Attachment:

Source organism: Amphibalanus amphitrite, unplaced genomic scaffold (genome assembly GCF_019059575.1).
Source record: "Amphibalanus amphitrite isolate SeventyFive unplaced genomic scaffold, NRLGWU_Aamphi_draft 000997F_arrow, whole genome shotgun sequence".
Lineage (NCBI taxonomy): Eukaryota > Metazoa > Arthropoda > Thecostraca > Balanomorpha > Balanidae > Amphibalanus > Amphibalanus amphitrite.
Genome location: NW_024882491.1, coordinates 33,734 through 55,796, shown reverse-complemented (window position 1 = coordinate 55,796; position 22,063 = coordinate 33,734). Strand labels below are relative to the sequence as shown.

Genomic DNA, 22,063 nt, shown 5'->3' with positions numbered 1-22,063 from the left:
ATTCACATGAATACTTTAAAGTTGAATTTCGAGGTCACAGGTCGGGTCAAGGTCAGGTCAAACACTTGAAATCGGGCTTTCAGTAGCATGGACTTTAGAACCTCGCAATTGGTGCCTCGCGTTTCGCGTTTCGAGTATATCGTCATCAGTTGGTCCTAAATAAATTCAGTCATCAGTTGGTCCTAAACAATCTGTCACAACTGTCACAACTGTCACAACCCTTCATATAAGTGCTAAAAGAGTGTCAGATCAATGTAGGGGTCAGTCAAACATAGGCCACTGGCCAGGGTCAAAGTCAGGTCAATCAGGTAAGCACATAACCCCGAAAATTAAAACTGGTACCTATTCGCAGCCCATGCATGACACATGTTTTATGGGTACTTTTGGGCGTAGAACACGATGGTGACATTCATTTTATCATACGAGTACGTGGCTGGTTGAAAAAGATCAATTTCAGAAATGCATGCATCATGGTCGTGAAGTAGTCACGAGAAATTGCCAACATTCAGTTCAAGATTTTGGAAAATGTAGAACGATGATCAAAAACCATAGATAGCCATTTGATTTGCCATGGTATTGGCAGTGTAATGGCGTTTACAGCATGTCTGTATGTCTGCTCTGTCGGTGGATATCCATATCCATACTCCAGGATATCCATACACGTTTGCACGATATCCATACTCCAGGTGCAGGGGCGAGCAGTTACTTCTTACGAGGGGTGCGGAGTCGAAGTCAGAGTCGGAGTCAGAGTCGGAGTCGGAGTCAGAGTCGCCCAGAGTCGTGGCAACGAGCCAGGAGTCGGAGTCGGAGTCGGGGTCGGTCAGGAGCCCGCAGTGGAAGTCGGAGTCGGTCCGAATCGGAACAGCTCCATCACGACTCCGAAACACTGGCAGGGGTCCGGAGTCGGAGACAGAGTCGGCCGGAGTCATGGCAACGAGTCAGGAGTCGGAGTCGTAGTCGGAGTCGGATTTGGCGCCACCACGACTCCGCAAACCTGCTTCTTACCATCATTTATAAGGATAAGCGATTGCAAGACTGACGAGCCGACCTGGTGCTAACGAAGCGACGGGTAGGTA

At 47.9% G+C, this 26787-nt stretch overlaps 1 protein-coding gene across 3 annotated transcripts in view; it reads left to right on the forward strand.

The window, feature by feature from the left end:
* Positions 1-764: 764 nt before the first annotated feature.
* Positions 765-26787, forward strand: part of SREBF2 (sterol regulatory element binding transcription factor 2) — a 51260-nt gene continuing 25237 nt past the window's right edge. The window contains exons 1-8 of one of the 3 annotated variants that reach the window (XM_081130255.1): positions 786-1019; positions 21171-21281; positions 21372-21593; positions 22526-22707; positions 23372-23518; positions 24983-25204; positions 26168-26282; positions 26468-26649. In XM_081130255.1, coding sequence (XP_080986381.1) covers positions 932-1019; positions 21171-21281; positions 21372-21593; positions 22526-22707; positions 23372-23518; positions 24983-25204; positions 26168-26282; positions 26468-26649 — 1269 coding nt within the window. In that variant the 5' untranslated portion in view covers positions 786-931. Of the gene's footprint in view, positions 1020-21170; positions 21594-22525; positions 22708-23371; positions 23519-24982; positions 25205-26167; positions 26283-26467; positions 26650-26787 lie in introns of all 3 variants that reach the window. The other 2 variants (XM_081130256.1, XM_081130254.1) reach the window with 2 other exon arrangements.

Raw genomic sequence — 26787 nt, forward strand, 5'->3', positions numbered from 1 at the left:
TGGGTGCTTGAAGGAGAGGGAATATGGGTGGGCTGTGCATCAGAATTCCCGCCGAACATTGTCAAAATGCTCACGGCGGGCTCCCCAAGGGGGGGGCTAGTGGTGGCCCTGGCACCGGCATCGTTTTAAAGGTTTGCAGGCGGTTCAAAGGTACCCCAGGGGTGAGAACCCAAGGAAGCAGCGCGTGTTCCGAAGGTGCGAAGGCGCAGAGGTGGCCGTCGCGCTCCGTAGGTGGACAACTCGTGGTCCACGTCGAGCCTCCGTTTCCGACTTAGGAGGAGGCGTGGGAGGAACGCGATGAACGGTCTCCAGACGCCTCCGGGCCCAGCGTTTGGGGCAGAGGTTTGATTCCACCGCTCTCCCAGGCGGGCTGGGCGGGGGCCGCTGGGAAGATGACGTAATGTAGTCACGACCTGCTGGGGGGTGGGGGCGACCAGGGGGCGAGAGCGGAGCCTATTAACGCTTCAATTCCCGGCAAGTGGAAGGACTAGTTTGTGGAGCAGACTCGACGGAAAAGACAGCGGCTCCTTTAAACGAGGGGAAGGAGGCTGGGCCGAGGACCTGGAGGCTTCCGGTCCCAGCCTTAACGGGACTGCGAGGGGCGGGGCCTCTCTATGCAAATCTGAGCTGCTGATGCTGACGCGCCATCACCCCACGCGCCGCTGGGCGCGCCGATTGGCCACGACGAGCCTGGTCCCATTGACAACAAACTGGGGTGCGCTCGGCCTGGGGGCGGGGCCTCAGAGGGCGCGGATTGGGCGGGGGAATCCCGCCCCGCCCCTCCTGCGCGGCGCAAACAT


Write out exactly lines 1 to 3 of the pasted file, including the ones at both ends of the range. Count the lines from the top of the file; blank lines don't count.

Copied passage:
Source organism: Amphibalanus amphitrite, unplaced genomic scaffold (genome assembly GCF_019059575.1).
Source record: "Amphibalanus amphitrite isolate SeventyFive unplaced genomic scaffold, NRLGWU_Aamphi_draft 000997F_arrow, whole genome shotgun sequence".
Lineage (NCBI taxonomy): Eukaryota > Metazoa > Arthropoda > Thecostraca > Balanomorpha > Balanidae > Amphibalanus > Amphibalanus amphitrite.